4. Now use the Elkonin boxes to do a class letterbox lesson. Hand out the letterbox sheets and the letters to each student, and have them put the letters on the lower case side. The letters that they will need are the following: (e,l,v,t,f,r,n,h,p,d,s,y,c,g).  Put your letters and letterboxes on the overhead and model how to do a word.  Model for students how the LBL works. Let me show you how to use these boxes to spell out words.  First, remember that just because a word has 3 sounds does not mean it only has 3 letters. We have 3 boxes here, and we want to spell the word neck. I hear /n/, that’s an n.  /e/I hear a squeaky rocking chair.  That’s an E. One more sound to go. I hear /k/.  I know that ck says /k/.  N-E-C-K.  The letters that work together to make one sound share the same box. Now, let’s see if you all can do a couple of words.”  Words:  3- (eel, pet), 4- (fret, tent, help, dressy), 5- (spend, stress, crept,) 6- (strength). Read each word with a sentence that contains the word you are working on. Walk around the classroom and make sure each student is on task and knows what they are doing.  Give them a couple of minutes to figure out their letters and time to correct themselves. If a student has misspelled a word, repeat it to them just as they have spelled it, and see if they can figure out what is wrong.  If they don’t correct the word then give them the word. After each student is finished, model the correct spelling on the overhead and move onto the next word.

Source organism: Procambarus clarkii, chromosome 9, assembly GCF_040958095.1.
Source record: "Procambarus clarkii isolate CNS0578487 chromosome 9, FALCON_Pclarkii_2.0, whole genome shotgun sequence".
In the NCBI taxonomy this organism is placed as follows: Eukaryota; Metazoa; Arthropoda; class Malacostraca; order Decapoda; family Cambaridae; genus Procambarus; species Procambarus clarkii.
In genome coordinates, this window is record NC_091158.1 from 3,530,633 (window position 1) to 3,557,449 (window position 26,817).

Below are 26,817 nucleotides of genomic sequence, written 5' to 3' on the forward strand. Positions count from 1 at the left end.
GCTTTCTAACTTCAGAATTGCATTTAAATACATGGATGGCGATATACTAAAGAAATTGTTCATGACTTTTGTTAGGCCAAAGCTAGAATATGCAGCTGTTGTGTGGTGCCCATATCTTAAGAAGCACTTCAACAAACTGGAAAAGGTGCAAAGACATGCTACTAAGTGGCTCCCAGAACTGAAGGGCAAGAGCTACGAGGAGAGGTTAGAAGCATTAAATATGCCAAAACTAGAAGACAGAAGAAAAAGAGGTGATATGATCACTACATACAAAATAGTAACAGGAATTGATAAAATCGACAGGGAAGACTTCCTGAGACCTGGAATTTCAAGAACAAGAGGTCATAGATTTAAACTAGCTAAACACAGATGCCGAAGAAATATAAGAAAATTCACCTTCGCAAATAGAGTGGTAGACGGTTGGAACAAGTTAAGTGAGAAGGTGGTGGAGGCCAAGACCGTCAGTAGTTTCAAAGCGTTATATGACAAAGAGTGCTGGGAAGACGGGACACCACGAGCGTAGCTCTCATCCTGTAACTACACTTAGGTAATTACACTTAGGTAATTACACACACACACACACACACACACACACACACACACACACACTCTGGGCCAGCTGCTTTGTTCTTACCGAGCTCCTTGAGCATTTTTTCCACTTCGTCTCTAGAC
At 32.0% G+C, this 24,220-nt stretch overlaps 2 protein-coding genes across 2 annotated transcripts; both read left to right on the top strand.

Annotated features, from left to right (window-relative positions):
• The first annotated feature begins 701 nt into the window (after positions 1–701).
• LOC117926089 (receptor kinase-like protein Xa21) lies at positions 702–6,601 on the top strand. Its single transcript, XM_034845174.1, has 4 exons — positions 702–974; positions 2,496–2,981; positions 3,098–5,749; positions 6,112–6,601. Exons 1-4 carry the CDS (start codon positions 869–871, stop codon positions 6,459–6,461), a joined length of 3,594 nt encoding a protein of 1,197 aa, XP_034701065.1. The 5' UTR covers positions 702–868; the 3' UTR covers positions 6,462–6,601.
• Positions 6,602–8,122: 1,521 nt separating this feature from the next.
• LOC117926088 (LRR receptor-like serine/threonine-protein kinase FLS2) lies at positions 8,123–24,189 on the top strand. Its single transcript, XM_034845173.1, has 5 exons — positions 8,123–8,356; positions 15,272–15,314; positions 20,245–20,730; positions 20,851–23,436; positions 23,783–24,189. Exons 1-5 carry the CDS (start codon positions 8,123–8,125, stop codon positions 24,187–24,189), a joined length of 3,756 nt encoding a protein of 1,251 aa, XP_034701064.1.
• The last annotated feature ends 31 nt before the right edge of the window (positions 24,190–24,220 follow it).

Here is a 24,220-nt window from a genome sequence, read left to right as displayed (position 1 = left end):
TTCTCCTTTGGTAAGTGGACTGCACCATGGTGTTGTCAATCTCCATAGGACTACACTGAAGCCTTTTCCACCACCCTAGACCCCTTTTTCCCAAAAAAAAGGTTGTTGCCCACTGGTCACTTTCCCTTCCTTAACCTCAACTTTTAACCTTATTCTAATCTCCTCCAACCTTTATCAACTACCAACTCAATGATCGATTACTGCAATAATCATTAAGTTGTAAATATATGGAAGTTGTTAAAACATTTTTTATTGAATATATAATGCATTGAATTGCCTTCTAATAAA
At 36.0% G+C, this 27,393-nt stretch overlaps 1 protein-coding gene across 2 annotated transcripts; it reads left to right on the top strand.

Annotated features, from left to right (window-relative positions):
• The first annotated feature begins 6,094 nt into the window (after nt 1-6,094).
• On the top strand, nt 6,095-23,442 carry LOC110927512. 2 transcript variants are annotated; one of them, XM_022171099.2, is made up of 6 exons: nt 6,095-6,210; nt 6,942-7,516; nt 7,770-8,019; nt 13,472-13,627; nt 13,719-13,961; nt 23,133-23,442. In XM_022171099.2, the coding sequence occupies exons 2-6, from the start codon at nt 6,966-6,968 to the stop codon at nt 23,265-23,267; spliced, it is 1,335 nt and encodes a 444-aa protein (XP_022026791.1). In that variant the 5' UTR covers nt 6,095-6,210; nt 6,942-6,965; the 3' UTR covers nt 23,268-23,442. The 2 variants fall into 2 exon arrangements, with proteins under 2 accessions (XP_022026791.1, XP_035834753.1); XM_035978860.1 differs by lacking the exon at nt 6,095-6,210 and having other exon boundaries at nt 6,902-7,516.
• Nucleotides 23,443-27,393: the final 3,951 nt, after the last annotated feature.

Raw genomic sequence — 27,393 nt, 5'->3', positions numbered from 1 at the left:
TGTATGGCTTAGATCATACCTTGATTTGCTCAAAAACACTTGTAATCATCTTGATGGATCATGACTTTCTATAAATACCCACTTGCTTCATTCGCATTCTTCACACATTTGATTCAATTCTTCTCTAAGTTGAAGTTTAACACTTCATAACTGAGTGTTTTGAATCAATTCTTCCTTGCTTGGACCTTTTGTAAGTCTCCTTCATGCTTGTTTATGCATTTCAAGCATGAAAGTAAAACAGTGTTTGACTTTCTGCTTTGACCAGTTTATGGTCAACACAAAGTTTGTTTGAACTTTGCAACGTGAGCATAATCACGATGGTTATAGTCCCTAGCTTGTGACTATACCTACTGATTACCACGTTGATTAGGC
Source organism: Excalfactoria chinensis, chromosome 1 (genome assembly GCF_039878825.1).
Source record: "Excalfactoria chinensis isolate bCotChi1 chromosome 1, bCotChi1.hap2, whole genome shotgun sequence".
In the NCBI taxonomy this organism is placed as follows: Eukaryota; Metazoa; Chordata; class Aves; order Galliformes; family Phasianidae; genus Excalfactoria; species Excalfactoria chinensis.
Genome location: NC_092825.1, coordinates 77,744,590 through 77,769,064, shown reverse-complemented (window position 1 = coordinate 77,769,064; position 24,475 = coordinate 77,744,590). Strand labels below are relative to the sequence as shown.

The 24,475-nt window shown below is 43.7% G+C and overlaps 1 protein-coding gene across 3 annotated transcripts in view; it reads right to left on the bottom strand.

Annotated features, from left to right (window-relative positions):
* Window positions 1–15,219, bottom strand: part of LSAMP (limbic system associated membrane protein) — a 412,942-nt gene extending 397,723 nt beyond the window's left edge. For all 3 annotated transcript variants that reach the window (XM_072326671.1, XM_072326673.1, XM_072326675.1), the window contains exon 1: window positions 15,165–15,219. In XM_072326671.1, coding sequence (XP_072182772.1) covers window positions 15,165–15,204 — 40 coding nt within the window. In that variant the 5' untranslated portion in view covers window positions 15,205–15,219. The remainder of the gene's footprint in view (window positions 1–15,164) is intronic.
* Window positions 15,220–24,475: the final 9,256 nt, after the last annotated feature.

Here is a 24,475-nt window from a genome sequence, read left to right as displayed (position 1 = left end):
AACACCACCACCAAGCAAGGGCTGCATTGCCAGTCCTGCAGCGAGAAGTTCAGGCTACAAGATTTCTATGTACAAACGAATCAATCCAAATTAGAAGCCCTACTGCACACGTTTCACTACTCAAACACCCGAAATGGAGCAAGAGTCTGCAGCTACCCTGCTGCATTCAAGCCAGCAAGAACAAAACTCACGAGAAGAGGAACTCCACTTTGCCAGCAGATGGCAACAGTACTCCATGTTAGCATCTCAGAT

5. Next take out the flashcards with each of the letterbox words written on them and have the students read the word out to you. Now I am going to let you read the words you’ve spelled. [Have children read words in unison. Afterwards, call on individuals to read one word on the list until everyone has had a turn.]  Good Job! You are doing such a wonderful job recognizing the creaky door /e/ sound. 

6. Next introduce the decodable book: Red Gets Fed.  ”Now we are all going to read Red Gets Fed. Have you ever had a pet that wanted to be fed all the time?  Well in this book, Red the dog begs everyone in his family for food.  Let’s read to see if he gets fed.”  Partner up students and allow them to take turns reading the book to each other

7. Have each student write a message about their favorite pet while you call each student to your desk one at a time to identify e’s in spoken words.

Assessment: 
To assess the students I will call the students to come and read a list of pseudo words to me individually.  The pseudo words will help to assess their ability of short e.  I will flip through the cards one at a time and see if the child is able to read them successfully.  100-90% will let me know if they are ready to move on to another correspondence. List of words: dest, seg, heb, tez, slem, breg, sted, peds, sed, fet
 

Resources:

Murray, B.A., and Lesniak, T. (1999) The Letterbox Lesson: “A hands on approach for teaching decoding”.  The Reading Teacher, 52, 644-650.

 

Cushman, Sheila. Red Gets Fed. Educational Insights: Carson, CA. 1990.

 

Shell, Hilary: “The Pink Pig Gets Icky Sticky”

http://www.auburn.edu/academic/education/reading_genie/odysseys/shellbr.html